Caesar : Politician and Statesman: Books: Mattias Gelzer,Peter Needham "In 1912 a young scholar published a slim volume investigating the social structure of the late Roman Republic, which was in due course to transform the study of Roman history. The author, Professor Gelzer, went on to hold the Chair of Ancient History at Frankfurt and to become the greatest German-speaking historian of the Roman Republic since Mommsen. In 1921 he published his Caesar, which has by now gone through six editions in Germany and is still the standard account, in any language, of Caesar and his age. It amply fulfills the author's intent 'to give the educated public a lively picture of the complete political career of one of the great statesmen of the past.' Based on a conscientious evaluation of the abundant source materials--primarily the writings of Caesar and his contemporaries--Professor Gelzer's portrait renders Caesar in heroic proportions, destined and determined from the beginning to overthrow a corrupt aristocracy. The sixth edition (1960), brought up to date and provided with full annotations by the author, is the basis of this translation, which for the first time makes the work available in English. With Professor Gelzer's approval, some minor errors have been corrected, both in the text and in the chronological table and the map at the end of the book, and an analytical index of names has been added. "

Sailing from Byzantium : How a Lost Empire Shaped the World

By Colin Wells

"A gripping intellectual adventure story, Sailing from Byzantium sweeps you from the deserts of Arabia to the dark forests of northern Russia, from the colorful towns of Renaissance Italy to the final moments of a millennial city under siege?.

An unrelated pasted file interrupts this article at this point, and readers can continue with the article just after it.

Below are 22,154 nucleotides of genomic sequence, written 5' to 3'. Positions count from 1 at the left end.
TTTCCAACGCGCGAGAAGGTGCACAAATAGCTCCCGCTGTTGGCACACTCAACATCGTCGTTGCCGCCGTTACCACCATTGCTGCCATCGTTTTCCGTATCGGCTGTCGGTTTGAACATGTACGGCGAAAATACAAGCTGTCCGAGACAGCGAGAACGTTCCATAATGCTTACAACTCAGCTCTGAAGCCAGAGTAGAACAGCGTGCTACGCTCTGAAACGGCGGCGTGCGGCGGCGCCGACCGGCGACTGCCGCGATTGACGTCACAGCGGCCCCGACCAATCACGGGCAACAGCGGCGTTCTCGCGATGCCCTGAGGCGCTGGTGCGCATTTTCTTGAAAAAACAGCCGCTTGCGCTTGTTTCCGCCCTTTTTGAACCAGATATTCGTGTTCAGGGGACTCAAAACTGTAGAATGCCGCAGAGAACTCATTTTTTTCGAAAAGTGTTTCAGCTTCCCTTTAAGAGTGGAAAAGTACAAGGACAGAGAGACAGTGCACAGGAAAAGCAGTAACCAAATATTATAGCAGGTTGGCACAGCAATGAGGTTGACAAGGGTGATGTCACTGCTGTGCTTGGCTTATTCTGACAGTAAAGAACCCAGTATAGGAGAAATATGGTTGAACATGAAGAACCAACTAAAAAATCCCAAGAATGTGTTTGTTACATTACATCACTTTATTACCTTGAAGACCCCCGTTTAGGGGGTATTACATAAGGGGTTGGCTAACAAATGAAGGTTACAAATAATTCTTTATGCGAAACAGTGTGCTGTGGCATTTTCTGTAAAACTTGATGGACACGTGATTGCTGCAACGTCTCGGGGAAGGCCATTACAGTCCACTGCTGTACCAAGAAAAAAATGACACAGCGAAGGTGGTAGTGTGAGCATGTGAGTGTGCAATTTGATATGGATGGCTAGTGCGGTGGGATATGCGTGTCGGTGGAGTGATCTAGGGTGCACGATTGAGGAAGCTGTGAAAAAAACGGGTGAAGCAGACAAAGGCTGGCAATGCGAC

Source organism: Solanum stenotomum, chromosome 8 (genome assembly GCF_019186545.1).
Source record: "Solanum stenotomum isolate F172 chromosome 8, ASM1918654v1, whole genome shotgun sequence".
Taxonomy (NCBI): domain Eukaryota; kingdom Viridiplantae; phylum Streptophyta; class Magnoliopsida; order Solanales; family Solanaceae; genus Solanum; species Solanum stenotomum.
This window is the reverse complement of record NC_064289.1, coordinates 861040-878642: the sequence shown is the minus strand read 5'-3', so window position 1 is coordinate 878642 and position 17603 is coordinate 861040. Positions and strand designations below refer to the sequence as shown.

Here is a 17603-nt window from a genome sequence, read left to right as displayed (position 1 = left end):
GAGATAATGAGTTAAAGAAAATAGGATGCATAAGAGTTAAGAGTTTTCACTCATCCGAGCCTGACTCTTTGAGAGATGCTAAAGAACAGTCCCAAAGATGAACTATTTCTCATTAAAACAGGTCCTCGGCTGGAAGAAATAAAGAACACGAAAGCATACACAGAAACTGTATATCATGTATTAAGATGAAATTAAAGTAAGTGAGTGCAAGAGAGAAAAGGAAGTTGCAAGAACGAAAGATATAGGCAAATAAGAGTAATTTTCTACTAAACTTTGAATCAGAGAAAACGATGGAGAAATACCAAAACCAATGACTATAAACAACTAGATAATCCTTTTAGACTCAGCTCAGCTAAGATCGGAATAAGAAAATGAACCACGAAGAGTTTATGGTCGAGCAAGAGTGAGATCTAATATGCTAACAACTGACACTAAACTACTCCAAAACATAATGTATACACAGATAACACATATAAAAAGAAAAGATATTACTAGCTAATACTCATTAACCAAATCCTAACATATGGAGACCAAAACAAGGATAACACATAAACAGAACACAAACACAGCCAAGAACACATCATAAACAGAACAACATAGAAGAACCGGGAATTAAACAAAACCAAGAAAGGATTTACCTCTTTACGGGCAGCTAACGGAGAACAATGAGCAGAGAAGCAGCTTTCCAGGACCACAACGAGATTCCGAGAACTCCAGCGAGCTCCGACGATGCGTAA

Byzantium: the successor of Greece and Rome, this magnificent empire bridged the ancient and modern worlds for more than a thousand years. Without Byzantium, the works of Homer and Herodotus, Plato and Aristotle, Sophocles and Aeschylus, would never have survived. Yet very few of us have any idea of the enormous debt we owe them.

The story of Byzantium is a real-life adventure of electrifying ideas, high drama, colorful characters, and inspiring feats of daring. In Sailing from Byzantium, Colin Wells tells of the missionaries, mystics, philosophers, and artists who against great odds and often at peril of their own lives spread Greek ideas to the Italians, the Arabs, and the Slavs.

Their heroic efforts inspired the Renaissance, the golden age of Islamic learning, and Russian Orthodox Christianity, which came complete with a new alphabet, architecture, and one of the world?s greatest artistic traditions.

The story?s central reference point is an arcane squabble called the Hesychast controversy that pitted humanist scholars led by the brilliant, acerbic intellectual Barlaam against the powerful monks of Mount Athos led by the stern Gregory Palamas, who denounced ?pagan? rationalism in favor of Christian mysticism.

Within a few decades, the light of Byzantium would be extinguished forever by the invading Turks, but not before the humanists found a safe haven for Greek literature. The controversy of rationalism versus faith would continue to be argued by some of history?s greatest minds.

Fast-paced, compulsively readable, and filled with fascinating insights, Sailing from Byzantium is one of the great historical dramas?the gripping story of how the flame of civilization was saved and passed on. "

Thursday, June 01, 2006

"Roma" completed and Paperback edition of "A Gladiator Dies Only Once" Released

Dear Friend of Gordianus,

Just a note to let you know that the paperback edition of the latest
book, A GLADIATOR DIES ONLY ONCE, is just out. It's a collection of
short stories, all featuring Gordianus. There are images and details
at my web site...

or at

Meanwhile, I recently finished my next book. ROMA: THE NOVEL OF
ANCIENT ROME is a saga in the Michener/Rutherfurd vein. The epic
story follows descendants of a single bloodline through the first
1000 years of Roman history, from the first Bronze Age settlement on
the Tiber and the founding of the city by Romulus and Remus all the
way to the assassination of Caesar and the end of the Republic. It's
by far my longest and most ambitious book. ROMA will be published in
March, 2007.

But I don't get to take the summer off. My publisher is making me
start work on the next Gordianus novel! - Steven Saylor